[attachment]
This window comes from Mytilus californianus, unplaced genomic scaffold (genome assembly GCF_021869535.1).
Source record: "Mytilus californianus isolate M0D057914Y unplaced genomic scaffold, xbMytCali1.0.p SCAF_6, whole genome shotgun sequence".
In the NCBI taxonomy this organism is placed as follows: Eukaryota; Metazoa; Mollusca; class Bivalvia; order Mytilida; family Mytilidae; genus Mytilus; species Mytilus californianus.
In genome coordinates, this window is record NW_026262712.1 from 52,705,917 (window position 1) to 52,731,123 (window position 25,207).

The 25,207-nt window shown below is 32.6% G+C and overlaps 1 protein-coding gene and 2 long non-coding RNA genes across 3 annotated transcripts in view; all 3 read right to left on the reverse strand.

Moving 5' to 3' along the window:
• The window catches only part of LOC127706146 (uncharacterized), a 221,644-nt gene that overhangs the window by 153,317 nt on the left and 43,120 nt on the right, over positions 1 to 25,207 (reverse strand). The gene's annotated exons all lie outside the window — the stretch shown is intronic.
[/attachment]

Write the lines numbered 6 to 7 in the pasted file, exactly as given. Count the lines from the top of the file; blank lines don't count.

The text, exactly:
Moving 5' to 3' along the window:
• The window catches only part of LOC127706146 (uncharacterized), a 221,644-nt gene that overhangs the window by 153,317 nt on the left and 43,120 nt on the right, over positions 1 to 25,207 (reverse strand). The gene's annotated exons all lie outside the window — the stretch shown is intronic.